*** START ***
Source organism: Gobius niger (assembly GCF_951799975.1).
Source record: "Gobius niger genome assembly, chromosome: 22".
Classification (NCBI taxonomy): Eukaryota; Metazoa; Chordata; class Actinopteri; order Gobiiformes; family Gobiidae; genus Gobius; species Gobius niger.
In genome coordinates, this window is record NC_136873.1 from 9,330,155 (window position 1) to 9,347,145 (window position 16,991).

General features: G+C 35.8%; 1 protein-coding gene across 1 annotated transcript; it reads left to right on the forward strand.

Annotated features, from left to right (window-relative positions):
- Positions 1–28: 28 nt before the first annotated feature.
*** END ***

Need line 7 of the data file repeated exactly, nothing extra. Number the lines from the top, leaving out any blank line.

- Positions 1–28: 28 nt before the first annotated feature.